The IVF process in detail
The 8 step IVF process in detail
In vitro fertilisation (IVF) is an assisted reproductive technology (ART). One in thirty children born in Australia is conceived using ART. It is a proven and effective fertility treatment that can help you fall pregnant if you have issues conceiving.
IVF can be simply explained in 8 steps. Here’s what to expect:
On the second day of your menstrual cycle (your period), you have a blood test. You will undergo a series of blood tests over the next few weeks.
The blood tests help us see how your body reacts to ovarian stimulation. For example, your oestrogen levels usually rise when you develop follicles. At the same time, your progesterone levels remain low until after ovulation.
On the second or third day of your period, you may start ovarian stimulation treatment. This means you inject yourself with medication containing follicle-stimulating hormone (FSH) and sometimes luteinising hormone (LH). The goal is to produce more than one egg.
You will do this for several days, whilst we monitor the number of ovarian follicles and their growth via ultrasound.
Later, you may need to take other medication to help your eggs mature or to prevent your body from releasing the eggs too early. This depends on the results of your blood and ultrasound tests.
Your eggs have now matured, and 34 to 36 hours after your trigger injection we collect them from your ovaries.
It's a quick procedure, though performed under anaesthetic. You will be asleep during the entire procedure.
We collect your eggs using transvaginal ultrasound. That means we use a thin needle with suction through the vagina, retrieving eggs from the follicles. If we cannot access the follicles through the vagina you may be scheduled to have the eggs collected via laparoscopy, through the abdomen.
The eggs are then placed in a culture, in a dish, where they are assessed.
After the procedure, you may feel some discomfort. You will be prescribed some pain killers and this feeling should subside after a few days.
On the same day of surgery, the semen sample is produced. The semen fluid is separated from the sperm, and the sperm is prepared for fertilisation in our lab.
If your partner cannot ejaculate, or if his ejaculate does not contain sperm, we can extract sperm directly from a testicle using testicular aspiration, or TESA.
If it is known in advance that there are no sperm, your doctor can discuss the possible use of donor sperm.
The prepared semen and eggs are brought together in a dish and incubated. The dish can have up to 100,000 sperm per egg. Fertilisation is checked the following day. Over the next few days, the embryos develop.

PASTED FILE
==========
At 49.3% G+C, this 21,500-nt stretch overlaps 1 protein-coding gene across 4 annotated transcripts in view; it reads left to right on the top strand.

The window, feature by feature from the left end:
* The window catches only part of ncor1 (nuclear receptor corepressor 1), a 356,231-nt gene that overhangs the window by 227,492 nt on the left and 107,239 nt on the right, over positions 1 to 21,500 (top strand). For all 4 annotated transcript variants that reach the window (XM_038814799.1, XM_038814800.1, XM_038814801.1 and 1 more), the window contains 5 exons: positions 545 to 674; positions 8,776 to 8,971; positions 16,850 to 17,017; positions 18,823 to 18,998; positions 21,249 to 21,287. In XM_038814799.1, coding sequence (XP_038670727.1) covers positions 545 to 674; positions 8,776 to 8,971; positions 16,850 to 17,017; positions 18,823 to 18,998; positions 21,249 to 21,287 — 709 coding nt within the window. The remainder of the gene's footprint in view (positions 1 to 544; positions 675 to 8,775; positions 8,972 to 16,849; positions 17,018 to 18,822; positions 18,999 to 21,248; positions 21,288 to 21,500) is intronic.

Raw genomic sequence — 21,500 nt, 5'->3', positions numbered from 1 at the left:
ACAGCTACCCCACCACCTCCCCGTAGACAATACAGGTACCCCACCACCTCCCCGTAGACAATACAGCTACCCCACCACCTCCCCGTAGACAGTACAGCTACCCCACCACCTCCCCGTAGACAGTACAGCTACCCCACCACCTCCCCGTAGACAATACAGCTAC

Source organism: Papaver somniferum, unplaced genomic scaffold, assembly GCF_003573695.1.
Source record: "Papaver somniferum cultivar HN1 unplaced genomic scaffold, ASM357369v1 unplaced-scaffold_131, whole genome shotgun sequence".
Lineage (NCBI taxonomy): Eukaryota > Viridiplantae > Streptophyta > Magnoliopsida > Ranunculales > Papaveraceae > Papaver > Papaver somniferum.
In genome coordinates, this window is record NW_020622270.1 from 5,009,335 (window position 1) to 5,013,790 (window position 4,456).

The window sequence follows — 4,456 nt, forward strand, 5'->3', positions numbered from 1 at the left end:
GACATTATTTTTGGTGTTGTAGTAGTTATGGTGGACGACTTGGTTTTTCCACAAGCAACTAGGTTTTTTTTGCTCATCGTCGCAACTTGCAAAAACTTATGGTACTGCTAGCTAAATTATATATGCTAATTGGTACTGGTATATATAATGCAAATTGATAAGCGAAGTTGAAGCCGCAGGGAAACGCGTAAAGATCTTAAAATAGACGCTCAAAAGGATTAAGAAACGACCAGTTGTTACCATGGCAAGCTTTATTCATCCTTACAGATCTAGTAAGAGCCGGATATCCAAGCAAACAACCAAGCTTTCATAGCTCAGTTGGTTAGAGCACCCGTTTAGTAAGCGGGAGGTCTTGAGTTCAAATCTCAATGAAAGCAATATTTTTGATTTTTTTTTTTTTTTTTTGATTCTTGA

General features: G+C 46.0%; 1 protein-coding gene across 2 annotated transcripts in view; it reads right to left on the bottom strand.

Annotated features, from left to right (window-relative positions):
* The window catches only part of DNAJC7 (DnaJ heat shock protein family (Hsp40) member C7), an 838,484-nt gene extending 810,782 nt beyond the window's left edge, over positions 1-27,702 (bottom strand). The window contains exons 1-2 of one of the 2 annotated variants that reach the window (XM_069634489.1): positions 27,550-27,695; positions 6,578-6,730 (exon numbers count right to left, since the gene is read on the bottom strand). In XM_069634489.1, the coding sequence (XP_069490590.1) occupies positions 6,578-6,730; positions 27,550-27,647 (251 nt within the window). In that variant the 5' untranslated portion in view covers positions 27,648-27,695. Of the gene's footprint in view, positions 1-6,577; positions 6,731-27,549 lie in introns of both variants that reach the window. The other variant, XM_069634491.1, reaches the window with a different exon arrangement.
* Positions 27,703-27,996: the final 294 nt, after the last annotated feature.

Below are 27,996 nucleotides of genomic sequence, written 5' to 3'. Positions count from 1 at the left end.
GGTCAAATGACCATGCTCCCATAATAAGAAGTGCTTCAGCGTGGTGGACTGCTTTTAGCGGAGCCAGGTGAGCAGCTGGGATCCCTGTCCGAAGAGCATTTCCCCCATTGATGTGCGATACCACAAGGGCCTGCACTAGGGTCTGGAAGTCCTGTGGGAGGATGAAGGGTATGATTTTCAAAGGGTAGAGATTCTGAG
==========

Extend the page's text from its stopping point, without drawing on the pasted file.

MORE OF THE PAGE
If the quality of the sperm is poor due to low numbers or reduced motility, we can perform intracytoplasmic sperm injection (ICSI). This is when we inject an egg with a single sperm.
“The ICSI method involves the injection of one healthy sperm into each egg. Fertilisation is dependant on a good quality egg and a good quality sperm.”
Dr John Ryan | Scientific Director at Fertility Specialists of WA
If we successfully fertilise more than a few eggs, we can freeze the remaining embryos. They can be used in future treatment cycles should the current round not be successful.
About five days after your egg collection, we transfer a fertilised egg (known as an embryo) into your uterus. If we use frozen embryos, this can happen months or even years after your egg collection.
This procedure is quick and usually painless, so you don’t need an anaesthetic. We insert a catheter through your cervix — similar to having a pap smear. This allows us to carefully place the embryo or embryos into your uterus.
It is possible to transfer more than one embryo. However, this increases the risk of a multiple pregnancy. We only consider transferring more than one embryo in specific cases. At our clinic, we aim to transfer one good-quality embryo.
- IVF treatment can be carried out in eight steps.
- Through hormone injections, we prepare your body for egg collection.
- Your treatment is continuously and closely monitored to make sure everything is going to plan.
If the embryo transfer is successful, it will implant within 3 to 5 days. Around two weeks after the transfer, we test for pregnancy using a blood test. This is more precise than a standard home pregnancy test.
If you have fallen pregnant, the next step in your important journey starts. Our clinic can accommodate you for the first seven weeks of your pregnancy to ensure everything is going as planned.
What if my pregnancy test is negative?
If the pregnancy test is negative, we will review your past cycle and discuss what happens next:
- You may want to consider going through the IVF steps again.
- If you have embryos stored, you may want to have a frozen embryo transfer cycle
Our specialised fertility clinic in Perth also offers psychological counselling to help you process the experience and the treatment.